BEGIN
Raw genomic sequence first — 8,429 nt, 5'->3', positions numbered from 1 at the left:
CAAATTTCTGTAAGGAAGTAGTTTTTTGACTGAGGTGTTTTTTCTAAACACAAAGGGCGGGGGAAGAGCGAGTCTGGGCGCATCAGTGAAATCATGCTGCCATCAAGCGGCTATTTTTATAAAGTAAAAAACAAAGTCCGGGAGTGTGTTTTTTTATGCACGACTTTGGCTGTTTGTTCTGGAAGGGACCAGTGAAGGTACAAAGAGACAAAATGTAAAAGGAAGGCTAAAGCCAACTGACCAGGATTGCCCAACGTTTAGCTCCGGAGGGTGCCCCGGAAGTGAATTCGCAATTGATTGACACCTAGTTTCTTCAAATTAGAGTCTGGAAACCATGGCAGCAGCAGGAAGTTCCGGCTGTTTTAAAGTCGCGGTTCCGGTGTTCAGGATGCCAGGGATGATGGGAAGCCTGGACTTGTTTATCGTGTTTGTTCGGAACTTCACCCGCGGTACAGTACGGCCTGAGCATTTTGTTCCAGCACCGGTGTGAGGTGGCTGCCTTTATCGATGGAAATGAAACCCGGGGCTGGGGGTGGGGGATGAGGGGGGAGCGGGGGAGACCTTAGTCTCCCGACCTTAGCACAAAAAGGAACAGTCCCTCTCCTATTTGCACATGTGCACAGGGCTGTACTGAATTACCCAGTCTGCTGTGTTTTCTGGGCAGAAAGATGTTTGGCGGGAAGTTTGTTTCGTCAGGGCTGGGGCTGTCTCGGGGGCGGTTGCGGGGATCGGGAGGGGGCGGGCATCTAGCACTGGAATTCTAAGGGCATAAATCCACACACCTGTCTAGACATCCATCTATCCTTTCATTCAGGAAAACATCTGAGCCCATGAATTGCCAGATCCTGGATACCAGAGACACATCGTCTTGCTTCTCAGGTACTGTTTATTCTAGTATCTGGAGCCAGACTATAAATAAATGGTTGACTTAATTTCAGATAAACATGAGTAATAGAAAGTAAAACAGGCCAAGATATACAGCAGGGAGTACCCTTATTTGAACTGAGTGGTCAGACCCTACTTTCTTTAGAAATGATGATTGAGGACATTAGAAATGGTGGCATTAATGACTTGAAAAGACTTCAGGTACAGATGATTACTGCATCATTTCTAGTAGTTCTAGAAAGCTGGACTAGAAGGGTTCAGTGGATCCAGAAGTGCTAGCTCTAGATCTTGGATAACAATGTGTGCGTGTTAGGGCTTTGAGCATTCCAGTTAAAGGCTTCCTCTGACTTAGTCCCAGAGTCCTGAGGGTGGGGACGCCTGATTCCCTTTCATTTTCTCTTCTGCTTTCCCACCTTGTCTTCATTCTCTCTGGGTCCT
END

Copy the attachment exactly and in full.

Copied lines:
Raw genomic sequence first — 8,429 nt, 5'->3', positions numbered from 1 at the left:
CAAATTTCTGTAAGGAAGTAGTTTTTTGACTGAGGTGTTTTTTCTAAACACAAAGGGCGGGGGAAGAGCGAGTCTGGGCGCATCAGTGAAATCATGCTGCCATCAAGCGGCTATTTTTATAAAGTAAAAAACAAAGTCCGGGAGTGTGTTTTTTTATGCACGACTTTGGCTGTTTGTTCTGGAAGGGACCAGTGAAGGTACAAAGAGACAAAATGTAAAAGGAAGGCTAAAGCCAACTGACCAGGATTGCCCAACGTTTAGCTCCGGAGGGTGCCCCGGAAGTGAATTCGCAATTGATTGACACCTAGTTTCTTCAAATTAGAGTCTGGAAACCATGGCAGCAGCAGGAAGTTCCGGCTGTTTTAAAGTCGCGGTTCCGGTGTTCAGGATGCCAGGGATGATGGGAAGCCTGGACTTGTTTATCGTGTTTGTTCGGAACTTCACCCGCGGTACAGTACGGCCTGAGCATTTTGTTCCAGCACCGGTGTGAGGTGGCTGCCTTTATCGATGGAAATGAAACCCGGGGCTGGGGGTGGGGGATGAGGGGGGAGCGGGGGAGACCTTAGTCTCCCGACCTTAGCACAAAAAGGAACAGTCCCTCTCCTATTTGCACATGTGCACAGGGCTGTACTGAATTACCCAGTCTGCTGTGTTTTCTGGGCAGAAAGATGTTTGGCGGGAAGTTTGTTTCGTCAGGGCTGGGGCTGTCTCGGGGGCGGTTGCGGGGATCGGGAGGGGGCGGGCATCTAGCACTGGAATTCTAAGGGCATAAATCCACACACCTGTCTAGACATCCATCTATCCTTTCATTCAGGAAAACATCTGAGCCCATGAATTGCCAGATCCTGGATACCAGAGACACATCGTCTTGCTTCTCAGGTACTGTTTATTCTAGTATCTGGAGCCAGACTATAAATAAATGGTTGACTTAATTTCAGATAAACATGAGTAATAGAAAGTAAAACAGGCCAAGATATACAGCAGGGAGTACCCTTATTTGAACTGAGTGGTCAGACCCTACTTTCTTTAGAAATGATGATTGAGGACATTAGAAATGGTGGCATTAATGACTTGAAAAGACTTCAGGTACAGATGATTACTGCATCATTTCTAGTAGTTCTAGAAAGCTGGACTAGAAGGGTTCAGTGGATCCAGAAGTGCTAGCTCTAGATCTTGGATAACAATGTGTGCGTGTTAGGGCTTTGAGCATTCCAGTTAAAGGCTTCCTCTGACTTAGTCCCAGAGTCCTGAGGGTGGGGACGCCTGATTCCCTTTCATTTTCTCTTCTGCTTTCCCACCTTGTCTTCATTCTCTCTGGGTCCT